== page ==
Hot indoor air, cold outdoor air, and the hot showers we like to take during this season can do a number on our skin. While we often can stay ahead of this problem by moisturizing effectively, sometimes that's not enough. If you struggle with dry skin during the winter or even year-round, you may need to address an internal imbalance.
In Traditional Chinese Medicine (TCM), the lungs are strongly associated with dryness and one of the lungs' functions is to send moisture throughout the body, including to our skin. The lungs are also very sensitive to changes in temperature, such as those we experience more intensely in the winter. Practitioners of TCM may find that patients with chronic dry skin actually have a lung imbalance.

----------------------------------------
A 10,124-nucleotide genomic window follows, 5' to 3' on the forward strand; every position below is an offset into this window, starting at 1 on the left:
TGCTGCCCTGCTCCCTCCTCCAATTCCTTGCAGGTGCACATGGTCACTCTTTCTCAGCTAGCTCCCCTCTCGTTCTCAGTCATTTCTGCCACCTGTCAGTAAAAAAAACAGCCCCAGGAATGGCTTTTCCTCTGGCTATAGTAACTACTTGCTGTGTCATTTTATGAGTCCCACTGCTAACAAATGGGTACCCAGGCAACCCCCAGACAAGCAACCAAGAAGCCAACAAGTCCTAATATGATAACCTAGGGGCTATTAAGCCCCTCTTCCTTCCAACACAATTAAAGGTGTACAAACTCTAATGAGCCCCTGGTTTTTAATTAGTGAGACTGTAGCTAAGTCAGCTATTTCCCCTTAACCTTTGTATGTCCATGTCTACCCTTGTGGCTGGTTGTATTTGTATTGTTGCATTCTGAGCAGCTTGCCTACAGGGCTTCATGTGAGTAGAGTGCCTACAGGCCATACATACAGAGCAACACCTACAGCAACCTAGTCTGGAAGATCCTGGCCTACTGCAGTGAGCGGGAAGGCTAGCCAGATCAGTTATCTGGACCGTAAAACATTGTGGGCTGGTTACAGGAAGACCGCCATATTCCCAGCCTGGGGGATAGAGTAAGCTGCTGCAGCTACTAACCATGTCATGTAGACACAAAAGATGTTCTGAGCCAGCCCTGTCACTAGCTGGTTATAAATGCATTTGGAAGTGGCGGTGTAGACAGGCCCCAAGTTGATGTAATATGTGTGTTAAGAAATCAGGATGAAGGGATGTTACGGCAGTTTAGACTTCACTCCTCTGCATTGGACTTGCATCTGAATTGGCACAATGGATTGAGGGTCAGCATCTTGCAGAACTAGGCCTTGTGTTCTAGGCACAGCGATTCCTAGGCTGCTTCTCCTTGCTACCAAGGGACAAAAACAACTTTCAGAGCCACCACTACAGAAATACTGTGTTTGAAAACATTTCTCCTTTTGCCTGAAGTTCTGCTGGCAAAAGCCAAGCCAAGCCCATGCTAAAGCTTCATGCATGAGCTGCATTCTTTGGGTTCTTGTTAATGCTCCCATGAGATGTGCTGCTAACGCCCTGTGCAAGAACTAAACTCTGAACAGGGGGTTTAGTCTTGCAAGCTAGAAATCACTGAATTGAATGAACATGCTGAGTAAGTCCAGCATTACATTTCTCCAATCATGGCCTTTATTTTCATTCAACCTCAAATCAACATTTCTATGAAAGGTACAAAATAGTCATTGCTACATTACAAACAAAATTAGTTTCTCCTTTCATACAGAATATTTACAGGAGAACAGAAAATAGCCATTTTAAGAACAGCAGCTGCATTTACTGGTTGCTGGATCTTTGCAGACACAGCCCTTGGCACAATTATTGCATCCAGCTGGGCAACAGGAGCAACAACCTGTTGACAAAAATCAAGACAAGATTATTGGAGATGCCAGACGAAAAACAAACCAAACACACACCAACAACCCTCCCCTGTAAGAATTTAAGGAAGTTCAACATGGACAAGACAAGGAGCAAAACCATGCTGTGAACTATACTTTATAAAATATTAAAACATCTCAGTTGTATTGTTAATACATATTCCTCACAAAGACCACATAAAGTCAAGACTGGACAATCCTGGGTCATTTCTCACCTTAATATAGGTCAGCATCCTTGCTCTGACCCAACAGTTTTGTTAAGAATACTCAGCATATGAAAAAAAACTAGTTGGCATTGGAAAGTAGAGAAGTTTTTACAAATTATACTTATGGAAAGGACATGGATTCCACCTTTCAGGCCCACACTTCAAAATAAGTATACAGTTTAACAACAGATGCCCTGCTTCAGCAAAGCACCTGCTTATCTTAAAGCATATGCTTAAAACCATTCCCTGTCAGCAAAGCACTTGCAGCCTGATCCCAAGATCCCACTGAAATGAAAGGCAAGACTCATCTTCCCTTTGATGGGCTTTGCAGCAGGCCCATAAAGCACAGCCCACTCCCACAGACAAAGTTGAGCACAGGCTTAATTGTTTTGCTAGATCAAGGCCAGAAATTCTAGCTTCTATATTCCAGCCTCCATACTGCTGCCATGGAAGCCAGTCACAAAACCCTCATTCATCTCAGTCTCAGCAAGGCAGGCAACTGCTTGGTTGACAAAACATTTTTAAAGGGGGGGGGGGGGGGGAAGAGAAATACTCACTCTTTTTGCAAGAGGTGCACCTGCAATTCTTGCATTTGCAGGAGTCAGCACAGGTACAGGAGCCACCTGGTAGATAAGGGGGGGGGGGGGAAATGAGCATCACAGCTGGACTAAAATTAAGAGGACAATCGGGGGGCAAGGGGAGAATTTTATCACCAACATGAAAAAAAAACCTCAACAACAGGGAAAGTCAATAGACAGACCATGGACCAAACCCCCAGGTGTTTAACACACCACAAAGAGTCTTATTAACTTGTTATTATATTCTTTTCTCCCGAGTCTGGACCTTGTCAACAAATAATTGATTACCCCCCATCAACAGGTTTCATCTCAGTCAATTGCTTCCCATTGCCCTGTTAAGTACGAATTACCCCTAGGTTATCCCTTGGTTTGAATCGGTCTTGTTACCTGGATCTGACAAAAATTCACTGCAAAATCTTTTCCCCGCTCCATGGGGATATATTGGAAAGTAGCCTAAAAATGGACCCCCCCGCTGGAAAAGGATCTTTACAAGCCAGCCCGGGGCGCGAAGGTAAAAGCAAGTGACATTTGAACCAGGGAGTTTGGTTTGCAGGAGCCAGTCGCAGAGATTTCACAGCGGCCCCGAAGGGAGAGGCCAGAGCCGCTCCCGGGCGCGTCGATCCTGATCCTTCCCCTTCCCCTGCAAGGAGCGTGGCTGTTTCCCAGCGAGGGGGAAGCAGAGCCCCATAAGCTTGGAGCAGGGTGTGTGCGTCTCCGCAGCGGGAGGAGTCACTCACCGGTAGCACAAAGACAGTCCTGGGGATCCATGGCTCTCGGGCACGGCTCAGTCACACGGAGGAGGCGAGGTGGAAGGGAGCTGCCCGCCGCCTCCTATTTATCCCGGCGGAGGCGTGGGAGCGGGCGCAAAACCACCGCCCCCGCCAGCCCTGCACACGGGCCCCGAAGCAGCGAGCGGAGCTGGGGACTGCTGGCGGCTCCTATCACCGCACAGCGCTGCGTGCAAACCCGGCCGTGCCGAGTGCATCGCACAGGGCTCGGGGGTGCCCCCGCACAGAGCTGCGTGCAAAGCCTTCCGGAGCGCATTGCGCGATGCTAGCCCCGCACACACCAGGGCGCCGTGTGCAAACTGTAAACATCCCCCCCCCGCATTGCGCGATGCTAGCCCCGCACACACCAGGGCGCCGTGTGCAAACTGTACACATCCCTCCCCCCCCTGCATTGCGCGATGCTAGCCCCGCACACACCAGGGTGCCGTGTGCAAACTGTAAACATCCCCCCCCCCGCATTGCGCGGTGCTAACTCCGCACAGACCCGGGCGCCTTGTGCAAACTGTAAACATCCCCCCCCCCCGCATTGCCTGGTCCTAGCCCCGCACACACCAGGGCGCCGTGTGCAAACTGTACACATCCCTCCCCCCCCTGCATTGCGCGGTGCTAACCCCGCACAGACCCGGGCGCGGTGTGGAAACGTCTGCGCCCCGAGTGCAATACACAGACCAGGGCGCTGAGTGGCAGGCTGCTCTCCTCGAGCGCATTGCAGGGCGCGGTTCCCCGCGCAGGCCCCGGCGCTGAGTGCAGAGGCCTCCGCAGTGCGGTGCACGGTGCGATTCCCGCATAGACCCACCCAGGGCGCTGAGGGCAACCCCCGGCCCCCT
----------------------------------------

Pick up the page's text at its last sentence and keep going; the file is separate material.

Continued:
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Moisturizing alone won't correct this imbalance, but acupuncture can. In fact, acupuncture has been used for thousands of years to help treat skin conditions, including dryness. If moisturizing hasn't helped your dry skin, talk to an acupuncturist and get his or her opinion. The practitioner may recommend a mixture of acupuncture, dietary changes, an herbal remedy and other lifestyle practices that can help resolve your dryness issues — and your lung imbalance as well.
To your health, naturally,